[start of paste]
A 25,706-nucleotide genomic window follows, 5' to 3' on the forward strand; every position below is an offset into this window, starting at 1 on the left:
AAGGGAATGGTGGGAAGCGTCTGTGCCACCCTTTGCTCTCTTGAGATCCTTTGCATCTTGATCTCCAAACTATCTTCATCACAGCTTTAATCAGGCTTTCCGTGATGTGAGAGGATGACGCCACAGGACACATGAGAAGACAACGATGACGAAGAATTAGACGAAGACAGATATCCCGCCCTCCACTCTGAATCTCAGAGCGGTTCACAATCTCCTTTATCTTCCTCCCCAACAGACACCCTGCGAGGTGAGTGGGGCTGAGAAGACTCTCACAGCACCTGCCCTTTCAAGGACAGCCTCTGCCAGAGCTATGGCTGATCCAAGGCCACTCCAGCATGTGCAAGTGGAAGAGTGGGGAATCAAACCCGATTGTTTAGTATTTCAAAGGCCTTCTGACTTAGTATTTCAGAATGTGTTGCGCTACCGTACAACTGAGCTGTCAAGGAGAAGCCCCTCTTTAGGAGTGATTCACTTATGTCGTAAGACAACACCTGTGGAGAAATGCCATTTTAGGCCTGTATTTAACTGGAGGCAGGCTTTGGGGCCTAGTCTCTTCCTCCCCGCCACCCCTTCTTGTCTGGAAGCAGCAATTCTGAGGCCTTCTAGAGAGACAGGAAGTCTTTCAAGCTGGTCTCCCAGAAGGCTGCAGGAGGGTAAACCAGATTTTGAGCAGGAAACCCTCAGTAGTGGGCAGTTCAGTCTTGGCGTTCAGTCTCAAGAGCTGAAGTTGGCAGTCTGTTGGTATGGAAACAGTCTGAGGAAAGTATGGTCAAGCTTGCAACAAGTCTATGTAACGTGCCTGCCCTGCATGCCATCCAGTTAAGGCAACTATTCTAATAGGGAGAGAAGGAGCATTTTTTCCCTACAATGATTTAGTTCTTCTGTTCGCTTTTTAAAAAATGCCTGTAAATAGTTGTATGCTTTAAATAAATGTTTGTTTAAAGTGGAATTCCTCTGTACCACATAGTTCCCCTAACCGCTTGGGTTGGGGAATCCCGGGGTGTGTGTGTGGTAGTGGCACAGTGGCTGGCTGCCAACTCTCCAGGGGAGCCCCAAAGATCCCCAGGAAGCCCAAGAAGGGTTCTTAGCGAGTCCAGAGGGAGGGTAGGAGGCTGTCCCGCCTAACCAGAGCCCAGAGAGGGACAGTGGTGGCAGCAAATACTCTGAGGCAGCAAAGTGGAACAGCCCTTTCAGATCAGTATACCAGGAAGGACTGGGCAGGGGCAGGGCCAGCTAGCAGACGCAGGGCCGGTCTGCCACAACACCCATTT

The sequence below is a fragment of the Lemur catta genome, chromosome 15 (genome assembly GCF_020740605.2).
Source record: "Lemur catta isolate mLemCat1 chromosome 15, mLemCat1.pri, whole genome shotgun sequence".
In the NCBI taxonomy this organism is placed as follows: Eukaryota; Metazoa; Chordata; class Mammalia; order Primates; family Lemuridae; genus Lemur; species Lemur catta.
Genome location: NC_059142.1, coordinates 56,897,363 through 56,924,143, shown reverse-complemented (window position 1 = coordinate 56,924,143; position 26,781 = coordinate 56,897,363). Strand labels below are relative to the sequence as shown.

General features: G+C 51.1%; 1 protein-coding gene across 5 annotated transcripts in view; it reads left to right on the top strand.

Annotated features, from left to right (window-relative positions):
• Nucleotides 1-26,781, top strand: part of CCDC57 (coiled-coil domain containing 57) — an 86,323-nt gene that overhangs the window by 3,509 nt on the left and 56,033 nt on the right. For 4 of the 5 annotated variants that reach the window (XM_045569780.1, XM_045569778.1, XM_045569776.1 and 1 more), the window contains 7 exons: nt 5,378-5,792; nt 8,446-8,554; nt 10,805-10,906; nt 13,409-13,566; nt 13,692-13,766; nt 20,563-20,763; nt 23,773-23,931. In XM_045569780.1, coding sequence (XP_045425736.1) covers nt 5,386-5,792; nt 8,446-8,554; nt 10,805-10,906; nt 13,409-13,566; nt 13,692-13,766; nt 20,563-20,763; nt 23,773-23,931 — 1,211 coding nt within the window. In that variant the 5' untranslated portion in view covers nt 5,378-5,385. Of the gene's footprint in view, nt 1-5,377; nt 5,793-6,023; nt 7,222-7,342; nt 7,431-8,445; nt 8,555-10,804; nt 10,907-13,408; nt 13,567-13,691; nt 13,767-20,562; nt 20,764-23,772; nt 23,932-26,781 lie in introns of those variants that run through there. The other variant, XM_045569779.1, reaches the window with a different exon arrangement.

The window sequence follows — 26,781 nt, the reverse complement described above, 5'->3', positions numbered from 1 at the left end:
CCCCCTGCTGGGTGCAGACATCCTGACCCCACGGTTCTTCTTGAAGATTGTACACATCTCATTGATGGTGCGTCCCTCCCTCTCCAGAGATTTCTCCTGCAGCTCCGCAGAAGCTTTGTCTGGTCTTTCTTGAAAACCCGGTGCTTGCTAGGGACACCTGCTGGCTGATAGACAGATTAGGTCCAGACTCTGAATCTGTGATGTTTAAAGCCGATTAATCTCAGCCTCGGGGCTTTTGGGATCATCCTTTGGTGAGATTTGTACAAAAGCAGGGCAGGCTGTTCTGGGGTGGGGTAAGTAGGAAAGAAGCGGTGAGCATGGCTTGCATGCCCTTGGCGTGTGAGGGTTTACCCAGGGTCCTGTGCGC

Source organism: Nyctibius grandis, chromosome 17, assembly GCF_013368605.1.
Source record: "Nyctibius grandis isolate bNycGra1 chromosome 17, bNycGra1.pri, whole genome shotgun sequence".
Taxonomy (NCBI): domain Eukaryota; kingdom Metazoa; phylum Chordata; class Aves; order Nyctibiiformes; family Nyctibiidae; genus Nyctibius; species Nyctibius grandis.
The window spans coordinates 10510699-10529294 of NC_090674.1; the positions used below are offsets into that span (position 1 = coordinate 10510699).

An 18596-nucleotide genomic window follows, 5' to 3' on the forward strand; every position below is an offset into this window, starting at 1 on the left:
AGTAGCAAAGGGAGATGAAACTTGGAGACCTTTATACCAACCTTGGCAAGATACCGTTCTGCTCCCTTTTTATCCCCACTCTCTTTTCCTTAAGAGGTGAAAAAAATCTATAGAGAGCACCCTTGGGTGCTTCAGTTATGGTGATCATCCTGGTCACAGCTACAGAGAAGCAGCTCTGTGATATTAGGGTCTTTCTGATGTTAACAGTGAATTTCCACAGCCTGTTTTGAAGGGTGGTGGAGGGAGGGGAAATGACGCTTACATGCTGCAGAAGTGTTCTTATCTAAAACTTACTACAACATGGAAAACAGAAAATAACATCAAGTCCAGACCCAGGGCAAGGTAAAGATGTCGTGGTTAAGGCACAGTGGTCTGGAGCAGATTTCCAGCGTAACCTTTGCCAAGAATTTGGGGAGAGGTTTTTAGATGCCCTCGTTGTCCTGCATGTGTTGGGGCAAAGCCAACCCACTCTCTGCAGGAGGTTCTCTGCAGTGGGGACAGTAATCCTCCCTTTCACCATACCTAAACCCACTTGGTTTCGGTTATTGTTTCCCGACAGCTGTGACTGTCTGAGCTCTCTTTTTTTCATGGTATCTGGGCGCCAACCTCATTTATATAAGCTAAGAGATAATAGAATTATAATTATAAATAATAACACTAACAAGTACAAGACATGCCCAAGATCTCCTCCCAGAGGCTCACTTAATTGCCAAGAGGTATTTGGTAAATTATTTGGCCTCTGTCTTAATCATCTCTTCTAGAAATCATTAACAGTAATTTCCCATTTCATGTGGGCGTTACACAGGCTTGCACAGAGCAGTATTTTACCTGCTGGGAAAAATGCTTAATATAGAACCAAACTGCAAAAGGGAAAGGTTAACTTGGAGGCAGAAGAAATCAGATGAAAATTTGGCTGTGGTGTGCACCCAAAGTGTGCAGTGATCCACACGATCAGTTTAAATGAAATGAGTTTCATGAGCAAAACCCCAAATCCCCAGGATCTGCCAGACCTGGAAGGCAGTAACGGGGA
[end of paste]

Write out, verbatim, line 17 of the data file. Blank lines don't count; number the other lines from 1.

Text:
AGTAGCAAAGGGAGATGAAACTTGGAGACCTTTATACCAACCTTGGCAAGATACCGTTCTGCTCCCTTTTTATCCCCACTCTCTTTTCCTTAAGAGGTGAAAAAAATCTATAGAGAGCACCCTTGGGTGCTTCAGTTATGGTGATCATCCTGGTCACAGCTACAGAGAAGCAGCTCTGTGATATTAGGGTCTTTCTGATGTTAACAGTGAATTTCCACAGCCTGTTTTGAAGGGTGGTGGAGGGAGGGGAAATGACGCTTACATGCTGCAGAAGTGTTCTTATCTAAAACTTACTACAACATGGAAAACAGAAAATAACATCAAGTCCAGACCCAGGGCAAGGTAAAGATGTCGTGGTTAAGGCACAGTGGTCTGGAGCAGATTTCCAGCGTAACCTTTGCCAAGAATTTGGGGAGAGGTTTTTAGATGCCCTCGTTGTCCTGCATGTGTTGGGGCAAAGCCAACCCACTCTCTGCAGGAGGTTCTCTGCAGTGGGGACAGTAATCCTCCCTTTCACCATACCTAAACCCACTTGGTTTCGGTTATTGTTTCCCGACAGCTGTGACTGTCTGAGCTCTCTTTTTTTCATGGTATCTGGGCGCCAACCTCATTTATATAAGCTAAGAGATAATAGAATTATAATTATAAATAATAACACTAACAAGTACAAGACATGCCCAAGATCTCCTCCCAGAGGCTCACTTAATTGCCAAGAGGTATTTGGTAAATTATTTGGCCTCTGTCTTAATCATCTCTTCTAGAAATCATTAACAGTAATTTCCCATTTCATGTGGGCGTTACACAGGCTTGCACAGAGCAGTATTTTACCTGCTGGGAAAAATGCTTAATATAGAACCAAACTGCAAAAGGGAAAGGTTAACTTGGAGGCAGAAGAAATCAGATGAAAATTTGGCTGTGGTGTGCACCCAAAGTGTGCAGTGATCCACACGATCAGTTTAAATGAAATGAGTTTCATGAGCAAAACCCCAAATCCCCAGGATCTGCCAGACCTGGAAGGCAGTAACGGGGA